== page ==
3 MLB Players sit out 2020. More to follow?

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3 MLB Players sit out 2020. More to follow?

Postby T15D23 » Mon Jun 29, 2020 11:18 pm

Three MLB players have announced they will sit out 2020.
Zach Buchanan and Brittany Ghiroli


The first dominoes in an uncertain baseball landscape fell on Monday afternoon as three players, including two from the defending World Champion Washington Nationals, opted out of the 2020 season due to health and safety concerns about COVID-19. Arizona’s Mike Leake was the first to publicly announce his decision, with Washington’s Ryan Zimmerman and Joe Ross’ decisions first reported by The Athletic and made public by the team shortly after.

The opt-outs come after a long-awaited plan for a 60-game season was announced last week along with a corresponding 110-page health and safety document that includes plans for stringent testing and accommodations for high-risk players. Major League Baseball is allowing players with preexisting medical conditions or compromised immune systems — i.e., “high risk”— to opt out of the 2020 season and still be paid. Neither Zimmerman nor Ross is believed to be high-risk. It is unclear if Leake is considered high-risk.

As of now, players who are not high risk and opt out surrender their 2020 salaries and service time by sitting out. Under the March agreement between MLB and the players union, which pays players prorated salaries based on games played (roughly 37 percent for a 60-game season), a “high-risk” player who opts out can later change his mind if the team physician and an MLB joint committee approve. Any other player who opts out cannot return for any of the 2020 season or postseason, though the union is trying to get that changed. At least in the case of Leake, Diamondbacks general manager Mike Hazen said he did not expect Leake to be available to the team later in the season.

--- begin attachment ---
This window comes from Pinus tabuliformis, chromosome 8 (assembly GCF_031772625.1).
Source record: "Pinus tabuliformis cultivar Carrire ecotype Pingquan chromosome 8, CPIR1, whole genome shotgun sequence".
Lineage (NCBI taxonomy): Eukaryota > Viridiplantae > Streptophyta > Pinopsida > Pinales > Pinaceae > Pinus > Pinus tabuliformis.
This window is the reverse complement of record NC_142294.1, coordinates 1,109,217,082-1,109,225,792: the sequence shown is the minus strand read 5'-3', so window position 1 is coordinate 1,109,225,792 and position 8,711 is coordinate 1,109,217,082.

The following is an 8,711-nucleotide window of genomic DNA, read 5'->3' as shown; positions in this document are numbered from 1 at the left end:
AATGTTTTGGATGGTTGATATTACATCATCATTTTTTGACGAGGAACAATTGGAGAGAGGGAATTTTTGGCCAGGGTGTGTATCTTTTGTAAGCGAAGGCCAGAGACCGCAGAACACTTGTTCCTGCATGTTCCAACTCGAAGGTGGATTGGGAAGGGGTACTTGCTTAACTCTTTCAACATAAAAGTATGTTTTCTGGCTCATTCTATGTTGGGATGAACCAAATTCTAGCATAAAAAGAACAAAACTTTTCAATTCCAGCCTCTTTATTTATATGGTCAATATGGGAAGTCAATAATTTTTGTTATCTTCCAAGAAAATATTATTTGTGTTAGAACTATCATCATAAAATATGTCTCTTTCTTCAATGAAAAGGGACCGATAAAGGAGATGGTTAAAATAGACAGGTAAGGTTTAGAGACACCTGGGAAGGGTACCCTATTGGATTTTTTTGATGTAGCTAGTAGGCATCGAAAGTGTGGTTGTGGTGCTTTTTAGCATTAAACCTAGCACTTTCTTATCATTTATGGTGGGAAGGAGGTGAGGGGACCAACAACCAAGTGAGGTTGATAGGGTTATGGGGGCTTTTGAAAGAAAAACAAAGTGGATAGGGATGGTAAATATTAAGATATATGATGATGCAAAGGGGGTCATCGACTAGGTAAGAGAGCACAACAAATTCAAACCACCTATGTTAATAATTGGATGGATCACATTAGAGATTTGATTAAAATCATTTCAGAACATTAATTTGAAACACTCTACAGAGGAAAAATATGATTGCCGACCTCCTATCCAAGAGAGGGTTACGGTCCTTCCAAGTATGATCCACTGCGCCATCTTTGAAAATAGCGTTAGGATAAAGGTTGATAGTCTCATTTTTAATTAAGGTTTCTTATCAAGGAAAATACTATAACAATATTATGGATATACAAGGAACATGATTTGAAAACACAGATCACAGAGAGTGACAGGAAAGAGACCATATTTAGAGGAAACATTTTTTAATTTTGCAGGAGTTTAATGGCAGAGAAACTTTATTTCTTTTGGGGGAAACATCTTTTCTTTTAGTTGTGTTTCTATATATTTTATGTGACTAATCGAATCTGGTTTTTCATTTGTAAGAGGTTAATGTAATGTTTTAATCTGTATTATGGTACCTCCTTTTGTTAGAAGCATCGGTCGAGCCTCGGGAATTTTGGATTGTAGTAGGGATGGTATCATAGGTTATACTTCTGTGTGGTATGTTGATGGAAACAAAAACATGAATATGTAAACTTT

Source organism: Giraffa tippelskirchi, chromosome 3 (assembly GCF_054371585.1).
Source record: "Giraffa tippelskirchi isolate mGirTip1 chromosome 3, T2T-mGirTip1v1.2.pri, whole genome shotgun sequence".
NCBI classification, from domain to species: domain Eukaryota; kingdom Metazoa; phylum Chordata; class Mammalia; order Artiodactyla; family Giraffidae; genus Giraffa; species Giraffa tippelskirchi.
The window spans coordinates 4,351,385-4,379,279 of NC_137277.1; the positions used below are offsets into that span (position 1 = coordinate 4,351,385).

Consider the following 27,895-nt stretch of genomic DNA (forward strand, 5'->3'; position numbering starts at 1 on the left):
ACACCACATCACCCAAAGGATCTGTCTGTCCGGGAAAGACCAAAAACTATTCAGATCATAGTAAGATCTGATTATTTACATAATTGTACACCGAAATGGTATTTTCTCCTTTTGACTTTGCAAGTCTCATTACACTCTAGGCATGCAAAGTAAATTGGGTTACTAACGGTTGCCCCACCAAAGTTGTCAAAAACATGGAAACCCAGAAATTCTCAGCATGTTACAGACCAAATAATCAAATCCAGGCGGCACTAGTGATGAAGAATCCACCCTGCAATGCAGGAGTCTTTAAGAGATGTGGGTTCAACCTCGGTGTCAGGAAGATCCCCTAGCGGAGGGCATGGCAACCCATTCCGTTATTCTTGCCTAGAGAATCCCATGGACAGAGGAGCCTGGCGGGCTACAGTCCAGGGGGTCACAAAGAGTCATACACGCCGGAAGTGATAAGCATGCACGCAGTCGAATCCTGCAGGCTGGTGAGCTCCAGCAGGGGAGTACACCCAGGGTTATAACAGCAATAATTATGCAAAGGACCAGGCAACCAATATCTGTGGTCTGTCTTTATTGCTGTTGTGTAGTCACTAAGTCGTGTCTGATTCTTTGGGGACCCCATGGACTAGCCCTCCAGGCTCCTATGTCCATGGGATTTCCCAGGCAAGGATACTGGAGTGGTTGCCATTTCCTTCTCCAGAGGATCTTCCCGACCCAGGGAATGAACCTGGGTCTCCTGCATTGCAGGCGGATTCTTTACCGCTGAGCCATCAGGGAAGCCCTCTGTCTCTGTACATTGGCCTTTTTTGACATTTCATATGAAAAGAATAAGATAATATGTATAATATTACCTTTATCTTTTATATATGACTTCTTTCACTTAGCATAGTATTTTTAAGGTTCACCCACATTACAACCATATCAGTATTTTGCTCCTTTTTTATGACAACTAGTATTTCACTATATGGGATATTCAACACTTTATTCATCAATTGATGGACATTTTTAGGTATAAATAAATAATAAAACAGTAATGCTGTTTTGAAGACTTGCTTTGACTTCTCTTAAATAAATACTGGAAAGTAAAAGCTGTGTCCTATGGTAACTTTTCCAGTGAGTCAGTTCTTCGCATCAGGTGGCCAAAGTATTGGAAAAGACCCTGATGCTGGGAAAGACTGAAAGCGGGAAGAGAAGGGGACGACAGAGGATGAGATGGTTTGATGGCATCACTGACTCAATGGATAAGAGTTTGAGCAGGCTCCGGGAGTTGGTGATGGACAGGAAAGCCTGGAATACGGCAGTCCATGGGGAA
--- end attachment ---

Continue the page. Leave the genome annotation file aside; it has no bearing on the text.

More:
Zimmerman was the Nationals’ first-ever draft pick in 2005 and has played his entire career in D.C. The veteran welcomed a son with his wife, Heather, three weeks ago, and started the ZiMS Foundation in 2007 in honor of his mother, Cheryl, who was diagnosed with multiple sclerosis in 1995. In a diary for the Associated Press released Friday, Zimmerman detailed his reservations about playing, the potential of getting his family sick and the reality of not seeing his mother “until weeks after the season is over.” Zimmerman also aired his frustration with the owners, a sentiment that was expressed privately among players during negotiations.